Image: http://legalinsurrection.com

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The CMS Innovation Center paid $2.6 billion through September to hospitals, doctors and others through nearly two dozen programs that tested new ways to deliver healthcare and pay for it.

But results of those programs—some underway since 2011—including more than 60,000 providers and 2.5 million patients in Medicare, Medicaid and the Children's Health Insurance Program, are largely not yet available, the Innovation Center said in its second report to Congress.

 

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DOUG AND POLLY WHITE

There are three qualities inherent in all successful entrepreneurs.

1. Adaptability  In most cases, what you start out to do will not be exactly what you’re doing when you are ultimately successful. As you roll out your enterprise, you’ll discover that things you expected to work well don’t work at all. You’ll stumble into things that you didn’t expect to work that will. You’ll see others in your industry doing things that will work well for your organization and you’ll copy them. You’ll have to be able to adapt.

 

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Entrepreneurship programs are all the rage at business schools across the country. But with the high price tag of MBA programs today, many aspiring entrepreneurs wonder if it’s worth the cost and if these programs deliver real value. An MBA is not going to make someone an entrepreneur. But business school does teach some fundamental skills necessary to run a business, generate revenue, establish partnerships, manage people and generally avoid financial or legal issues. While the investment is significant, think if it this way: An MBA can be easier and cheaper than learning lessons the hard way through a failed startup or spending years toiling in a corporate job.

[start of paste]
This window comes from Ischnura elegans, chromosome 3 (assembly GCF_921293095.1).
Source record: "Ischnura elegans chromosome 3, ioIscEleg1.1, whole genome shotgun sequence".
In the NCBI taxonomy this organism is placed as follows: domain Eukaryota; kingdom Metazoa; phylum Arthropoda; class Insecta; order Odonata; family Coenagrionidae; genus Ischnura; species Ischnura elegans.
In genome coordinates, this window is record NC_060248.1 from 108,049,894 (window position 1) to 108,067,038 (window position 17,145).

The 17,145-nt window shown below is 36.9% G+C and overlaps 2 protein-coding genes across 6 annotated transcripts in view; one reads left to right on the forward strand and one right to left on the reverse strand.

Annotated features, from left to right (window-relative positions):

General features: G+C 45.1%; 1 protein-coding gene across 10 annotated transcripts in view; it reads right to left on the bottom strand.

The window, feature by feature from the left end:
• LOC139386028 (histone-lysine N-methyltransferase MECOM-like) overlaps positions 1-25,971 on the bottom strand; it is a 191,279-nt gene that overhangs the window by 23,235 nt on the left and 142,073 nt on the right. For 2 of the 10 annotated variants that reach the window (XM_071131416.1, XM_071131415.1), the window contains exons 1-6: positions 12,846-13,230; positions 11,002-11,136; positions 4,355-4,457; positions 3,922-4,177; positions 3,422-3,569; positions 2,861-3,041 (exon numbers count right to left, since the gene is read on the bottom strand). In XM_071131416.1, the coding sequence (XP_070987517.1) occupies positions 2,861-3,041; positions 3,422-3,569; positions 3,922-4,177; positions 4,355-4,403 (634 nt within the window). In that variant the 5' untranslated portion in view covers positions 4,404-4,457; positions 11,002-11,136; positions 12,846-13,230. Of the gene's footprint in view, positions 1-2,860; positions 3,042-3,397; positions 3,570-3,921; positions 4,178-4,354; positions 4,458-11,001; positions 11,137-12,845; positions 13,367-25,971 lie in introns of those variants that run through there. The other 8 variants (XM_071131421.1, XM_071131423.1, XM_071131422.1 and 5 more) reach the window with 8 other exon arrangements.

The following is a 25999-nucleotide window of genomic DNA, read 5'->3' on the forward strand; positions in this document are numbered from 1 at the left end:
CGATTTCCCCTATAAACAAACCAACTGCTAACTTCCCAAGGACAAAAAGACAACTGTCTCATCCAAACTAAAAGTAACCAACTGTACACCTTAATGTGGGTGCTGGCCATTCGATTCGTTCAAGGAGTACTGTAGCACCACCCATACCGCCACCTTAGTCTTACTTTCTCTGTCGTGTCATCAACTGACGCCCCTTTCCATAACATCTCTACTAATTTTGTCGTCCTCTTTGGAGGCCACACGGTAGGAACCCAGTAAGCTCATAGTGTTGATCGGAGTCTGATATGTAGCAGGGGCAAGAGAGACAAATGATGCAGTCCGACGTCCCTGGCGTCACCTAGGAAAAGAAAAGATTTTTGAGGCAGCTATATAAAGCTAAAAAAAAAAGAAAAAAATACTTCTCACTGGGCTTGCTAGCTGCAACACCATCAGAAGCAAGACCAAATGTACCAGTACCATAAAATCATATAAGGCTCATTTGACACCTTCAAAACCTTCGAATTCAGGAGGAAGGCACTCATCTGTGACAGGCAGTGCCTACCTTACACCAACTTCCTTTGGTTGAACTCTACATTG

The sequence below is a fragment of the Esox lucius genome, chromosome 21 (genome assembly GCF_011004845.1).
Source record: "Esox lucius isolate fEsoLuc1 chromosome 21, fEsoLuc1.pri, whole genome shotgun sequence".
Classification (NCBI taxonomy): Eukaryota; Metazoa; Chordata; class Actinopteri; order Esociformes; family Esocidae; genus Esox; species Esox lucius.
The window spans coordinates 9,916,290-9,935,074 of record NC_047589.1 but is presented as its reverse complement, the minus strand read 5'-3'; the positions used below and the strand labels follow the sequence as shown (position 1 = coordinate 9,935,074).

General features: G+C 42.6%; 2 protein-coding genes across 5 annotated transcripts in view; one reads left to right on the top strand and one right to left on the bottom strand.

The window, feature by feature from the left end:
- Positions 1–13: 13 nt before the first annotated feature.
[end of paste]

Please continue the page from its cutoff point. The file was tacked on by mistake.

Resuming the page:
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As we're entering the New Year, I find it's always a great time to reflect on the past year before we start to plan for our business in the upcoming year.

As such, I've been reflecting on a theme I'm noticing quite a bit while conducting my personal branding for leaders training program for corporate employees. I also offer the workshop to entrepreneurs. And the difference is that a lot of corporate employees are looking for the workshop to help them find a new job, while the entrepreneurs see it as an opportunity to learn how to better serve their employees, customers and causes they're committed to.

 

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The most important advances in materials this year could make cleaner vehicles and renewable electricity more affordable.

The best bet for low-cost electric-car batteries may be Tesla Motors’ “gigafactory,” which the car maker started constructing this summer in Nevada. The factory will use sheer scale to drive down the cost of batteries with fairly conventional lithium-ion chemistry—plans call for its annual production of lithium-ion batteries to match that of all other worldwide producers combined. However, radical changes in battery chemistry—solid-state batteries, and liquid batteries you can recharge in minutes by pumping in new electrode materials—also made encouraging progress this year.